Ko, H. et al. The emergence of functional microcircuits in visual cortex. Nature 496, 96–100 (2013).

    CAS  PubMed  PubMed Central  Google Scholar 

  27. 27

    Ko, H., Mrsic-Flogel, T.D. & Hofer, S.B. Emergence of feature-specific connectivity in cortical microcircuits in the absence of visual experience. J. Neurosci. 34, 9812–9816 (2014).

    CAS  PubMed  PubMed Central  Google Scholar 

  28. 28

    Kuhlman, S.J., Tring, E. & Trachtenberg, J.T. Fast-spiking interneurons have an initial orientation bias that is lost with vision. Nat. Neurosci. 14, 1121–1123 (2011).

    CAS  PubMed  PubMed Central  Google Scholar 

  29. 29

    Li, Y.T., Ma, W.P., Pan, C.J., Zhang, L.I. & Tao, H.W. Broadening of cortical inhibition mediates developmental sharpening of orientation selectivity. J. Neurosci. 32, 3981–3991 (2012).

    CAS  PubMed  PubMed Central  Google Scholar 

  30. 30

    Wang, B.S., Feng, L., Liu, M., Liu, X. & Cang, J. Environmental enrichment rescues binocular matching of orientation preference in mice that have a precocious critical period. Neuron 80, 198–209 (2013).

    CAS  PubMed  PubMed Central  Google Scholar 

  31. 31

    Hoy, J.L. & Niell, C.M. Layer-specific refinement of visual cortex function after eye opening in the awake mouse. J. Neurosci. 35, 3370–3383 (2015).

    CAS  PubMed  PubMed Central  Google Scholar 

  32. 32

    Dräger, U.C. Receptive fields of single cells and topography in mouse visual cortex. J. Comp. Neurol. 160, 269–290 (1975).

    PubMed  Google Scholar 

  33. 33

    Mank, M. et al. A genetically encoded calcium indicator for chronic in vivo two-photon imaging. Nat. Methods 5, 805–811 (2008).

    CAS  PubMed  Google Scholar 

  34. 34

    Girshick, A.R., Landy, M.S. & Simoncelli, E.P. Cardinal rules: visual orientation perception reflects knowledge of environmental statistics. Nat. Neurosci. 14, 926–932 (2011).

    CAS  PubMed  PubMed Central  Google Scholar 

  35. 35

    Coppola, D.M., Purves, H.R., McCoy, A.N. & Purves, D. The distribution of oriented contours in the real world. Proc. Natl. Acad. Sci. USA 95, 4002–4006 (1998).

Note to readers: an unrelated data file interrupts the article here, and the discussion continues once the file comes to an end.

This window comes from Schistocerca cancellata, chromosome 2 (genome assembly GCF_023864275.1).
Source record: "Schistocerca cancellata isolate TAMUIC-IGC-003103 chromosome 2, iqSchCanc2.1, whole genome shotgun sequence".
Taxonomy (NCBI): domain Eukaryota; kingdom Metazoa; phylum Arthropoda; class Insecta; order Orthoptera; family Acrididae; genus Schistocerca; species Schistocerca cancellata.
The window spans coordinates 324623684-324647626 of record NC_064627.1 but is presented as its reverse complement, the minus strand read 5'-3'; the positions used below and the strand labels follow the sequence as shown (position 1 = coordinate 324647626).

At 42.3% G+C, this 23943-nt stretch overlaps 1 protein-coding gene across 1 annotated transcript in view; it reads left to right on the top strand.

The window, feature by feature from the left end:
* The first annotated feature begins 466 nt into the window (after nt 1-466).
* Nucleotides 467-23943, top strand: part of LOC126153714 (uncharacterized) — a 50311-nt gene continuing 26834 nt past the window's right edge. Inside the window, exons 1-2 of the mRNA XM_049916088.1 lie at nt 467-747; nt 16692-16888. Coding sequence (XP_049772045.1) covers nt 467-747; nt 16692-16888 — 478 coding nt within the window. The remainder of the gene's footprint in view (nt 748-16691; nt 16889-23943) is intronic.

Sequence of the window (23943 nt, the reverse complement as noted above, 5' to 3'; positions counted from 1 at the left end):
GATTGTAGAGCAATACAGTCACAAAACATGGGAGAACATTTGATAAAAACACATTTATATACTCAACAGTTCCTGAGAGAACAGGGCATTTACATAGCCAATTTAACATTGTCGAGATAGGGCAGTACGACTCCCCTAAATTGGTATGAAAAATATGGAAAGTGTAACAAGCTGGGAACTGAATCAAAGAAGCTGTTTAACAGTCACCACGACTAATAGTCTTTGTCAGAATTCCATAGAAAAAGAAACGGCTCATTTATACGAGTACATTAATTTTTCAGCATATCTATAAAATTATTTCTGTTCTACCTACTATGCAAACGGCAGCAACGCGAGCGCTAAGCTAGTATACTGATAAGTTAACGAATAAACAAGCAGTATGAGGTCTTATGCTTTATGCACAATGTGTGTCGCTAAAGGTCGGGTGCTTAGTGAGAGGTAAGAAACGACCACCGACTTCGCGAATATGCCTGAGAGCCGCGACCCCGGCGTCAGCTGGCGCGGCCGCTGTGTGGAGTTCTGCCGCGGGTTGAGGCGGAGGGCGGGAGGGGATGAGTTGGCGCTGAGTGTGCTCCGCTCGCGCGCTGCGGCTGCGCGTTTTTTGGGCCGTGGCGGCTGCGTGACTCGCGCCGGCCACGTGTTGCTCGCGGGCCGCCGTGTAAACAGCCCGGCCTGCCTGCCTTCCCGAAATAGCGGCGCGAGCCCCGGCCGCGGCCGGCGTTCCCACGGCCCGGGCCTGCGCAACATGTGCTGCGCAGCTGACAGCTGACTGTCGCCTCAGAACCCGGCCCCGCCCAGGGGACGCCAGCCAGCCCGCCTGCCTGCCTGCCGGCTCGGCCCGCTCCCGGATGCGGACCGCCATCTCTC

CAS  PubMed  Google Scholar 

  36. 36

    Coppola, D.M., White, L.E., Fitzpatrick, D. & Purves, D. Unequal representation of cardinal and oblique contours in ferret visual cortex. Proc. Natl. Acad. Sci. USA 95, 2621–2623 (1998).

    CAS  PubMed  Google Scholar 

  37. 37

    Johns, D.C., Marx, R., Mains, R.E., O′Rourke, B. & Marban, E. Inducible genetic suppression of neuronal excitability. J. Neurosci. 19, 1691–1697 (1999).

    CAS  PubMed  PubMed Central  Google Scholar 

  38. 38

    Mizuno, H., Hirano, T. & Tagawa, Y. Evidence for activity-dependent cortical wiring: formation of interhemispheric connections in neonatal mouse visual cortex requires projection neuron activity. J. Neurosci. 27, 6760–6770 (2007).

    CAS  PubMed  PubMed Central  Google Scholar 

  39. 39

    Ohki, K., Chung, S., Ch′ng, Y.H., Kara, P. & Reid, R.C. Functional imaging with cellular resolution reveals precise micro-architecture in visual cortex. Nature 433, 597–603 (2005).

    CAS  PubMed  PubMed Central  Google Scholar 

  40. 40

    Niculescu, D. & Lohmann, C. Gap junctions in developing thalamic and neocortical neuronal networks. Cereb. Cortex 24, 3097–3106 (2013).

    PubMed  PubMed Central  Google Scholar 

  41. 41

    Yamada, A. et al. Role of pre- and postsynaptic activity in thalamocortical axon branching. Proc. Natl. Acad. Sci. USA 107, 7562–7567 (2010).

    CAS  PubMed  Google Scholar 

  42. 42